were to process that same waste and put it through a food processor or
blender, then your worms could process that far more quickly and then
could eat 3-4 times their body weight in one day.
However, as a rule
earthworms eat 1/3rd to 1/2 of their bodyweight in food, per day.
Therefore 2 lbs
of earthworms which amounts to about 4000 worms could eat their way
through 1lb food
per day. The bigger your
household, the more garbage you will
generate and therefore the bigger your worm farm could be.
Get your food scraps that
been saving up. The best scraps are fruit and vegetable
skins, apple cores etc. If you want to help your worms along, some of
those scraps could be liquidized in a blender to quicken the process.
Additions such as cow, sheep, pig or
is a bonus, but it
is not a necessity. If you keep rabbits then you should think of
keeping earthworms as rabbit manure is perfect for them as long as you
meet two conditions;
feed manure to the worms if the animals from which the manure comes
have been dewormed, as this will kill your worms.
Treat your rabbit manure first by sprinkling the droppings with
limestone powder for 24 hours. This neutralizes the acidity levels in
* Coffee grounds, tea
leaves and coffee filters can
all be fed to your worms.
is important to your worms as they are a good source of nitrogen.
However, the problem with adding meat to your bins is that it will
quickly spoil and smell. In order to minimize the smell, chop the meat
scraps up small, and mix them with sawdust before adding to the bins.
* Chicken mash should
be fed to your worms to give them a boost for both propagation and
fattening up if you are wanting to sell them off to fishermen. Just
sprinkle some chicken mash on top of the beds. You will soon know just
how much your worms will take down however, don't overfeed as the soil
can turn soil very quickly.
have shown that there is a correlation between food types and rates of
breeding. Food that is high in nitrogen results in faster breeding.
However, remember that the carbon:nitrogen ratio of foodstuffs in your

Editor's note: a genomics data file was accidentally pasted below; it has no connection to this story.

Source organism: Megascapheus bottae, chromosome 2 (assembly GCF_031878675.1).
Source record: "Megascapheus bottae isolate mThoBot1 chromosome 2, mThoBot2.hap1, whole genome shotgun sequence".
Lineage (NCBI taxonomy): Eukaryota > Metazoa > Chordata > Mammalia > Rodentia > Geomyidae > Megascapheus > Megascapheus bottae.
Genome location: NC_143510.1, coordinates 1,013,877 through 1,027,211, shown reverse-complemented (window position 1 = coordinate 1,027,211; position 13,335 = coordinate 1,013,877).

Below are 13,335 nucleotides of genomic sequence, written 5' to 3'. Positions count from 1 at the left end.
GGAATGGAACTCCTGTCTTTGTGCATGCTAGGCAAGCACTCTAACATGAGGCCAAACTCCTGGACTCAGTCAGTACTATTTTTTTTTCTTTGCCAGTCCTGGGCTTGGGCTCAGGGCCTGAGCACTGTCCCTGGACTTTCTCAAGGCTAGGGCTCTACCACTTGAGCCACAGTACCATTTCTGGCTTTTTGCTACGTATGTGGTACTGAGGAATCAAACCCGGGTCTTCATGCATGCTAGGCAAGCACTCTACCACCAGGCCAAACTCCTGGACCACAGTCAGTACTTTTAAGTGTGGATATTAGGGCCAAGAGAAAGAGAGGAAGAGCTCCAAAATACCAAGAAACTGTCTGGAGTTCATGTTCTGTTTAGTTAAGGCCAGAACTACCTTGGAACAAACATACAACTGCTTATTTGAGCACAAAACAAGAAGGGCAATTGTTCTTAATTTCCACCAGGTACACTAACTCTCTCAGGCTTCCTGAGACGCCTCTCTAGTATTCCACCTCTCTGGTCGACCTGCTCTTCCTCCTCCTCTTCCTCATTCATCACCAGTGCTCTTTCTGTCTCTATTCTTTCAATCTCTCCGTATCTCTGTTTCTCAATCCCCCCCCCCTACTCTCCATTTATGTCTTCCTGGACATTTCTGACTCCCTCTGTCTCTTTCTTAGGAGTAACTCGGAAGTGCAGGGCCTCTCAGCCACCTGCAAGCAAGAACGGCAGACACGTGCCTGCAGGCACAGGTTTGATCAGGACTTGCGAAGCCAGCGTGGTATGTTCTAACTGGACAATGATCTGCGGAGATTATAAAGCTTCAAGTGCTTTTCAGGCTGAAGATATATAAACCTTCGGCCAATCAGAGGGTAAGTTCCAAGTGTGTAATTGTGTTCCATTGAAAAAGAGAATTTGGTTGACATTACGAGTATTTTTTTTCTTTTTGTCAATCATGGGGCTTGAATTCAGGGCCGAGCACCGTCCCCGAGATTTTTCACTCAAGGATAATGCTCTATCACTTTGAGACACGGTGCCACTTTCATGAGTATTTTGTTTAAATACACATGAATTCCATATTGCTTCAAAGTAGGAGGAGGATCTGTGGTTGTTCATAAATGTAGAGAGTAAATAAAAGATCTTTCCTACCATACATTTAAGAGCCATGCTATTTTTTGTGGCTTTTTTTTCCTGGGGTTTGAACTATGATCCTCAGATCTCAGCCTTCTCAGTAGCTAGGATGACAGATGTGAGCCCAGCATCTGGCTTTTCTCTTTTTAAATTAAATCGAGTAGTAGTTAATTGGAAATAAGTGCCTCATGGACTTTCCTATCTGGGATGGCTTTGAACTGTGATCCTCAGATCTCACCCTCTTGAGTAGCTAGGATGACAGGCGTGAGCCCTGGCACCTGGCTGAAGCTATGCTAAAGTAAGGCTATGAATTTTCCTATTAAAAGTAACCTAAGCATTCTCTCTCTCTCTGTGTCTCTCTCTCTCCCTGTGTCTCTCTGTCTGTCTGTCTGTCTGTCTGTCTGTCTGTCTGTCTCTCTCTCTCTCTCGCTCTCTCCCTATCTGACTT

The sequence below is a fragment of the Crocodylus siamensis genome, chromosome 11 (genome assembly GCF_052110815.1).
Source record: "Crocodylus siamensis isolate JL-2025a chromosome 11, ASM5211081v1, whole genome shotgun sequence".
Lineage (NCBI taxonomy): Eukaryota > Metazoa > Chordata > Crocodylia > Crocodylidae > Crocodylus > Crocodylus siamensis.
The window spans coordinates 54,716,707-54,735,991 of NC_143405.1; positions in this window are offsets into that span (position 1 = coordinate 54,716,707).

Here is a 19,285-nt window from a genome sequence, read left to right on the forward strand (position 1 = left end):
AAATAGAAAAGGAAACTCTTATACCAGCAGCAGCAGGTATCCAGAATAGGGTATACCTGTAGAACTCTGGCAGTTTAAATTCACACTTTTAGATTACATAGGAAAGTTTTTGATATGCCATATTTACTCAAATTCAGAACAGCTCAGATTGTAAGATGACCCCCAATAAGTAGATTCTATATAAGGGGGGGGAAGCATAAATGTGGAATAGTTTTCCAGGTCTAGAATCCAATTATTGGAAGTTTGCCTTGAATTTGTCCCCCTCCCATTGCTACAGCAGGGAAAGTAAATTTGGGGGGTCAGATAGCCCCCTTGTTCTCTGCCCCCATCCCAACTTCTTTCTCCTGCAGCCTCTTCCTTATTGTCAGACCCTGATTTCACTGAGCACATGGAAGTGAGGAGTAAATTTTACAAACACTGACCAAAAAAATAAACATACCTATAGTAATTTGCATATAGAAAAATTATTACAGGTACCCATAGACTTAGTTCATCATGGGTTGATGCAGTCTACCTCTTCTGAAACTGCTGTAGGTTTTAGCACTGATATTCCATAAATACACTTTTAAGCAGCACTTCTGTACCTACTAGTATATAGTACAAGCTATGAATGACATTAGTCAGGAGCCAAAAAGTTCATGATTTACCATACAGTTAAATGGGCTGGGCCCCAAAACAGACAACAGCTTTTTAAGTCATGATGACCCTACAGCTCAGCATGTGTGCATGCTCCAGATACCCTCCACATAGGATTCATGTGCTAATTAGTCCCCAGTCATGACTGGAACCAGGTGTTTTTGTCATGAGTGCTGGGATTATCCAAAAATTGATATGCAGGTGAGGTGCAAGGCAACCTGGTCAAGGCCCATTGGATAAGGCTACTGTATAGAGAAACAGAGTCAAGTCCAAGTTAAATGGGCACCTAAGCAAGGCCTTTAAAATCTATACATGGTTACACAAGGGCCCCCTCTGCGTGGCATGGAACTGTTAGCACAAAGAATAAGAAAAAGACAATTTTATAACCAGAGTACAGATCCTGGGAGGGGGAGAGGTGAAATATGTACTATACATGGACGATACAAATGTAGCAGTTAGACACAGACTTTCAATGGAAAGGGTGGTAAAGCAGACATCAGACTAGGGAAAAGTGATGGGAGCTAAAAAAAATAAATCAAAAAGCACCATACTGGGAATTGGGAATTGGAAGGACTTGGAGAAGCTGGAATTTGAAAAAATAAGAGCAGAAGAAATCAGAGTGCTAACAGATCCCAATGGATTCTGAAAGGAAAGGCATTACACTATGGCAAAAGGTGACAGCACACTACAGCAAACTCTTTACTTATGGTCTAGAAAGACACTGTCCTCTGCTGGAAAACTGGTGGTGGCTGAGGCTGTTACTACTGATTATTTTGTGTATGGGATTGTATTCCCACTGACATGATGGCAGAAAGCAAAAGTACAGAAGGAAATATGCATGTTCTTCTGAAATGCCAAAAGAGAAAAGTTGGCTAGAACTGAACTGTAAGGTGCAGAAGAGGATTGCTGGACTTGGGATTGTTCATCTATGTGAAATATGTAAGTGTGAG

bins should be about 20:1 respectively.
What not to Feed
- In setting up your worm farm avoid
feeding the worms the following:
fats or dairy
onions and garlic, fish, bones, tobacco, or pet or human
much fat prevents the earthworms from
breathing properly as they
breathe through their skin.
- Also avoid using too many watermelon skins
as they really don’t have a lot of nutritional value for the earthworm
and they also disrupt the moisture levels of the compost.
- If your lawns
have been sprayed with any weed killer avoid feeding
these clippings to
Maintaining and Caring for your Worms
worms alone for the majority of the time. They don't
really like being disturbed.
Feeding them just once or twice a week is enough,
as long as you remember that the longer you have your worms the more
you will have, under the right conditions, and so you need to increase
the amount of food that you give them accordingly. However, never
When worm farming make
sure that you have
enough moisture in your bin, without it getting too wet.
This is because the earthworm breathes through its skin as previously
mentioned, and they need
moisture to survive. However, if the soil is too wet then you end up
with carbon dioxide in the soil instead, which will poison them.
sure that the compost is alkaline rather than acidic. Your worms will
be healthy when pH of the soil is between 6.8 and 7.2. This
ideal pH level will allow your worms to successfully digest
You should turn
the bin contents over to aerate the soil. Scarify the top 3-4 inches only and do this about every 3 weeks.
To keep the moisture in and to keep the light out,
a good way of doing
this is by using a damp piece of burlap and placing it on top of the
worm bins, or containers. Carpet underlay can also be used. Not only
are you keeping the light out, but you are also helping to insulate the